Japanese

Kinako (Roasted Soybean Flour) & Cookies

A lesser known culinary item greatly loved by Japanese people but quite often dismissed as bland by foreigners is kinako, or roasted soybean flour. It’s a decidedly traditional, niche food and I have rarely seen it used as anything other than an accompaniment to glutinous rice (mochi) and similar desserts. Kinako can be an acquired taste and unless you’ve been raised on the stuff, its nutty, distinctive flavour may be off-putting for some.

Kinako

My mother would every so often get hold of kinako in Perth and we’d joyously chow down on some sticky mochi cakes sprinkled liberally with sweetened kinako. I also recall her using it over regular steamed rice as another type of treat. I know some people enjoy kinako with warm milk (kinako latte?) or simply mixed into hot water and consumed as a healthy beverage. As a kid, I often ate spoonfuls of kinako almost like other kids did Milo except the former is far better for you.

Kinako

Indeed, kinako is a very healthy, gluten-free wheat flour alternative that people can easily adopt into their diet. It’s full of Vitamin B and protein, and works well in many baking recipes although it doesn’t need as much time in the oven. You can easily buy regular soybean flour from health food shops which is less distinctive in taste as the beans are generally not roasted before milling. Sadly, getting hold of Japanese made kinako in Australia can be tricky. I don’t think I’ve seen it readily available in Perth for a few years now.

Fortunately, I was able to put my kinako cravings to rest thanks to my trusty Thermomix. Whole soy beans can be bought aplenty from health food stores and Asian grocers so all one had to do was roast’em and mill’em.

Kinako

1 cup of soy beans
caster sugar as required

Note: One cup of beans will yield enough kinako for general use but if you can see yourself using kinako as a flour replacement, you can roast and mill two or three cups of beans.

To make: Wash soy beans thoroughly and remove husky bits and any beans that are discoloured or broken. Place beans on a dry dish cloth and rub dry by wrapping them up in the cloth. This will remove any excess bits and pieces from the beans. Place beans in TMX bowl and roast gently on 100C, Speed Soft for two minutes or until you can start smelling the roasted beans. Alternatively, you can roast the soy beans on a large frying pan over a medium/high heat, shaking the pan frequently to prevent the beans from burning. Once roasted, mill the beans on Speed 9 or 10 for at least 30 seconds or until you cannot hear any whole beans swishing around. Allow flour to cool down before transferring to a air-tight container.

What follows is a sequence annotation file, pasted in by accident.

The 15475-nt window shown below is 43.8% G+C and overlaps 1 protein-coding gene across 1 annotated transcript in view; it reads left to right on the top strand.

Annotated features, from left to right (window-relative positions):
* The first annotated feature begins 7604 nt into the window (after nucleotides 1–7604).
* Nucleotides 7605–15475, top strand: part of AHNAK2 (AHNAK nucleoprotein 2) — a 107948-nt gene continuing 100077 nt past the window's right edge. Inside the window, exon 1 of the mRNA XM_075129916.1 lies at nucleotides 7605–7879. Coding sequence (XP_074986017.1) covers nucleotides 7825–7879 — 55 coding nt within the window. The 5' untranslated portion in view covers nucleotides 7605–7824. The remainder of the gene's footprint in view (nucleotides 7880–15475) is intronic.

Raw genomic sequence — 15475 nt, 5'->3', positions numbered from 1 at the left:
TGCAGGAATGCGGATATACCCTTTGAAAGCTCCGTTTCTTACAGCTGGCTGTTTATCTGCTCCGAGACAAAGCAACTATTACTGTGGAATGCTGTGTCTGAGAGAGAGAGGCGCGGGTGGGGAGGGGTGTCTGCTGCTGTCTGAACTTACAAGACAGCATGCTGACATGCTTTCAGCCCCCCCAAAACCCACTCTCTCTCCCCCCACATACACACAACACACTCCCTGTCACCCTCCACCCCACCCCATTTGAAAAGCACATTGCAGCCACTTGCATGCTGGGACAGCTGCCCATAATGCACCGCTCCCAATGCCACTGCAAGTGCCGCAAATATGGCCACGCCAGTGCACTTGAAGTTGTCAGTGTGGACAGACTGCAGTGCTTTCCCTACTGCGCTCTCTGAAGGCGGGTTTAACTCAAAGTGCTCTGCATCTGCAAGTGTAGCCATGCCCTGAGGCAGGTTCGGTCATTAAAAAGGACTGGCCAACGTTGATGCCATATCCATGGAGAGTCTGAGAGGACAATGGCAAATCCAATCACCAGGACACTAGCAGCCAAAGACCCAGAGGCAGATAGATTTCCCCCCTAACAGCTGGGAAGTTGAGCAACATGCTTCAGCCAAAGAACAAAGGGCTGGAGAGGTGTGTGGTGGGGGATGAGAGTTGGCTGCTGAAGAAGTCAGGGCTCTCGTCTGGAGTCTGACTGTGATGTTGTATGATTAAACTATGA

For kinako, I recommend sifting the flour through a fine sieve to get feather light kinako. Mix about one tablespoon of sugar to every 3 or 4 tablespoons of kinako, or to taste.

If you don’t have pre-cut mochi cakes on hand, you can easily make ohagi which is made of cooked rice (2/3 cup glutinous rice and cup 1/3 regular sushi rice), slightly pounded together. It’s not as sticky but tastes great with kinako :) For those preferring a Western-style treat, try kinako in a basic cookie.

Kinako Cookies

Kinako Cookie

(makes about 12)

85g of chilled butter (or vegan substitute)
1/3 brown sugar
1 cup kinako (or regular soy flour)
1 egg (omit if vegan and use water to bind)
2tsp baking powder
pinch of salt

To Make: Pre-heat oven to 170C. Cream butter and sugar well. Add egg and combine well. Add kinako, salt and baking powder and mix into a good stiff dough. Scoop small balls of dough and place on a baking tray lined with baking paper. Bake for about 15 minutes. Remove from heat and allow to cool. Press patterns into cookies before cooling if desired.

Kinako Cookies

14 Comments

14 Comments

  1. Pingback: Weekly Remixing Mizumushi-Kun "Soy bean" || Eckendenker

  2. Pingback: Soya and Almond Cookies | ElRecipes

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